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Analysis: Buckeye Lake Village agrees to sell lot to ODNR




Council members agreed unanimously to accept ODNR’s offer of $22,000 for this narrow vacant lot along Ohio 79 next the AMIL spillway outlet channel and opposite Waters’ Edge Community Center. The acceptance is contingent on ODNR replacing the sidewalk, providing some screening for the residence to the north and adding a barrier like a fence to keep people from falling into the outlet channel. Beacon photo by Charles Prince.

Council members agreed unanimously to accept ODNR’s offer of $22,000 for this narrow vacant lot along Ohio 79 next the AMIL spillway outlet channel and opposite Waters’ Edge Community Center. The acceptance is contingent on ODNR replacing the sidewalk, providing some screening for the residence to the north and adding a barrier like a fence to keep people from falling into the outlet channel. Beacon photo by Charles Prince.

BUCKEYE LAKE – Village council members managed to find a few minutes Monday night to actually conduct some village business.

It was bookended between a nearly 20-minute lecture by Planning Commission Chair Karen Cookston and another nearly 20-minute discussion on making a small change to council’s standard agendas. Both focused on what appears to be village officials’ favorite topic – the rules in the charter and council’s own rules.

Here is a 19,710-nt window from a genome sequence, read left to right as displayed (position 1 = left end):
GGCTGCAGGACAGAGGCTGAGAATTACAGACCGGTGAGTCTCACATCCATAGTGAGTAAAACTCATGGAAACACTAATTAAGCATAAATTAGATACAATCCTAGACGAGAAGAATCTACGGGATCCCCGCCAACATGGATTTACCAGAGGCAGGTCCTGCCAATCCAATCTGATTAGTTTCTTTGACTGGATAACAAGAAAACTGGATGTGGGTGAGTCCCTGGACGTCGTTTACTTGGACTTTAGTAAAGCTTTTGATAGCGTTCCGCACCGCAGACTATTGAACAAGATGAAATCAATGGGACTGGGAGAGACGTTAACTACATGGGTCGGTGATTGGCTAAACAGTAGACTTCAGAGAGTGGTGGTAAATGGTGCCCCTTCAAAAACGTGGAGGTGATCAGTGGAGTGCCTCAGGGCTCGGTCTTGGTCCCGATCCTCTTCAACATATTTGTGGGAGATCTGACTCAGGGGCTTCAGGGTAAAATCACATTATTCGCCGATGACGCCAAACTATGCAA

Council rules cover 20 pages including 11.5 pages addressing the “Council Code of Conduct” that’s the handiwork of former Council President Charlene Hayden. Somehow our neighbors in Hebron and Millersport manage to get things done without ANY council rules.

For example, Millersport has already completed their design and application for its $125,000 streetscape project. The discussion and design were done openly with public input.

Buckeye Lake Village also received a $125,000 streetscape grant at the same time. There has been very little discussion even within council about how to spend it, much less involving residents in the project selection or design.

Millerport’s project will probably be approved in June with the funds released in July. Buckeye Lake will likely be pressed to meet the application deadline early next year.

Cookston and some of her fellow Planning Commission members are apparently not satisfied with their appointments for life to the Commission. The Charter failed to set any term limits so members voting in Buckeye Lake are members until they quit or die. Non-elector members, typically not living in the Village of Buckeye Lake, must be reconfirmed annually by the appointing body – the major or village council.

Council members opted earlier this year not to reconfirm Stacie McCloud who was also serving on the Parks and Recreation Commission. She was reconfirmed for Parks & Recreation.

The Planning Commission spent nearly two hours at a recent meeting discussing how to handle reconfirmation, basically deciding that the Commission should set the criteria. Cookston said Commission members unanimously support McCloud’s reconfirmation and want council members to overturn their non-confirmation vote.